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Bloomsbury Immigration Law Briefing: June Teaser

In the news this month, at date of writing, it is still unclear as to who the next Prime Minister will be, the current candidates being Jeremy Hunt and Boris Johnson. The overwhelming favourite and current frontrunner remains Boris Johnson. The most notable result of this is that, currently, the UK is set to exit the European Union on 31 October 2019. It is unclear as to whether a new ‘deal’ can be agreed prior to then, and it is less clear as to whether the EU would grant the UK another Article 50 extension if such an extension were sought. Given that the EU position is that there will be no renegotiation of the deal offered, the likelihood of a ‘no-deal’ Brexit has increased. This remains the case despite Parliament’s objections to such a Brexit.

The focus this month has been predominantly on asylum and nationality law. The court’s answer to whether a Country Policy and Information Note can offset a Country Guidance case in SS v Secretary of State for the Home Department [2019] EWHC 1402 (Admin), and whether or not Dublin III compels unaccompanied minors to make their asylum cases in the first safe country is answered in KA (Afghanistan) v Secretary of State for the Home Department [2019] EWCA Civ 914. Issues of fact finding, specifically where to start when one has a failed asylum claim, are explored in AL (Albania) v Secretary of State for the Home Department [2019] EWCA Civ 950, and whether or not it is ever appropriate to detain someone throughout their asylum claim is dealt with in KA (Afghanistan) v Secretary of State for the Home Department [2019] EWCA Civ 914. Finally, an updated approach to returning failed asylum seekers to Kabul is investigated in AS (Afghanistan) v Secretary of State for the Home Department [2019] EWCA Civ 873. Clarity is given in R (oao Hassan & Ors) v Secretary of State for the Home Department [2019] EWHC 1288 (Admin) regarding how to handle cases of statelessness/right of abode when an applicant claims to be a British Overseas Citizen, and the credibility of witness statements and certificates in proving British Citizenship forms the basis of R (oao Abdul Kadir) v Secretary of State for the Home Department [2019] EWHC 1332 (Admin). The importance of detailed and specific reasoning in finding the removal of a foreign offender to be ‘extra unduly harsh’ is highlighted in Secretary of State for the Home Department v JG (Jamaica) [2019] EWCA Civ 982, and in SP (Albania) v Secretary of State for the Home Department [2019] EWCA Civ 951 the court looks at the appropriateness of certifying an asylum claim on the grounds of human trafficking, and how the definition of trafficking is to be construed.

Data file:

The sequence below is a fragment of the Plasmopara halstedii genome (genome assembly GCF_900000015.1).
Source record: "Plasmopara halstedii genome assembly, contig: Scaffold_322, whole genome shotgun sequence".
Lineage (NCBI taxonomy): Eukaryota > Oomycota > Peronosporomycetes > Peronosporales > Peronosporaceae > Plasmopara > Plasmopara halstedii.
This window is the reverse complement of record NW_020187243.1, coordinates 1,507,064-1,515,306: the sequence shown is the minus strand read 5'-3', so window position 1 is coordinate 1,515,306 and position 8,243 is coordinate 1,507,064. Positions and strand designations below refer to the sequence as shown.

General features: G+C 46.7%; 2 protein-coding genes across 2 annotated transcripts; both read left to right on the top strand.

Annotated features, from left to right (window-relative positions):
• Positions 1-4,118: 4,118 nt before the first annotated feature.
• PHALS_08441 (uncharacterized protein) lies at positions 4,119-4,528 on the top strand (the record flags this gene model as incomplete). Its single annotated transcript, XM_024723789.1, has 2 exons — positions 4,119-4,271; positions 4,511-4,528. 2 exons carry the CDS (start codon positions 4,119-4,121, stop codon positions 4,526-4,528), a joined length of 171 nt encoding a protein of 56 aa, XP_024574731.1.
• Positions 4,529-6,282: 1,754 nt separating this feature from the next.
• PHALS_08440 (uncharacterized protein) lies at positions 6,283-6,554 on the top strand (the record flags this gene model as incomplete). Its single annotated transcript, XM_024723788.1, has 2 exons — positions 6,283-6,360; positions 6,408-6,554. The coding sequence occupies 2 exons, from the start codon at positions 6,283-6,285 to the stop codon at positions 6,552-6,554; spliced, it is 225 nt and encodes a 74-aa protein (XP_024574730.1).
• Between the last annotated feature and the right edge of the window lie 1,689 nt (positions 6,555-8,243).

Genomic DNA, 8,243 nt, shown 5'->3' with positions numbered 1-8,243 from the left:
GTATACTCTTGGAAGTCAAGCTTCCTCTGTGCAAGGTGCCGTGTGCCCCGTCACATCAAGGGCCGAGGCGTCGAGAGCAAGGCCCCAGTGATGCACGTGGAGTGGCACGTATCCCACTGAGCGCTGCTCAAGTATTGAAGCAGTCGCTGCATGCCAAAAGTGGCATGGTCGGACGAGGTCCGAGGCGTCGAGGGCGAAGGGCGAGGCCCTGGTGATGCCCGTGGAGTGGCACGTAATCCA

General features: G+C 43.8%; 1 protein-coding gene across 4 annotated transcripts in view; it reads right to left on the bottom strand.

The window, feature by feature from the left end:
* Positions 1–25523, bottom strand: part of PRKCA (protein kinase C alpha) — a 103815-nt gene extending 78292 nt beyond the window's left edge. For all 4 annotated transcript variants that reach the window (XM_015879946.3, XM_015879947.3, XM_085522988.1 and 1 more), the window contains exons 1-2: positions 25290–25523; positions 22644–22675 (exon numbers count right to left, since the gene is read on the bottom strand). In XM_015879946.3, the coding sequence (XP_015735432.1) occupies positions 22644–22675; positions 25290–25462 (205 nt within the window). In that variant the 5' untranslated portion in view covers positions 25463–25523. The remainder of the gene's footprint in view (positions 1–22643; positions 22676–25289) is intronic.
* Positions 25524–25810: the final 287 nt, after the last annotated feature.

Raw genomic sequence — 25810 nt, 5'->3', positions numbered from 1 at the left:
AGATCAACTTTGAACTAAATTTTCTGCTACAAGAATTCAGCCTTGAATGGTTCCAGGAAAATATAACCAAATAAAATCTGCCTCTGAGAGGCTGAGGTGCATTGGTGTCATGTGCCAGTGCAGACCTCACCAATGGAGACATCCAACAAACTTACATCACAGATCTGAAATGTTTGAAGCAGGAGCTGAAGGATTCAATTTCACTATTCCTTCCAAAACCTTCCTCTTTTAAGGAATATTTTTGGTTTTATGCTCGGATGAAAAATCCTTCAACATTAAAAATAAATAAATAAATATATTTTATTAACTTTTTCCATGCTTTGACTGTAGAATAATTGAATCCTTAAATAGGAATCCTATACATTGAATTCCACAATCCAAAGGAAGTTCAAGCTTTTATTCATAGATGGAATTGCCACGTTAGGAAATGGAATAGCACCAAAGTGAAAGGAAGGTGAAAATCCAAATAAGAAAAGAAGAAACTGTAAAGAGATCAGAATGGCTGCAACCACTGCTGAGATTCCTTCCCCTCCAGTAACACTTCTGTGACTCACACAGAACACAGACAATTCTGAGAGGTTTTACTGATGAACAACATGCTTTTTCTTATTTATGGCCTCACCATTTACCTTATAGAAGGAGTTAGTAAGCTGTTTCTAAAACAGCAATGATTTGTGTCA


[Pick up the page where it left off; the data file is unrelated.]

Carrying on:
The Immigration Law Briefing is part of the Bloomsbury Law Online Service. The full briefing is available here.

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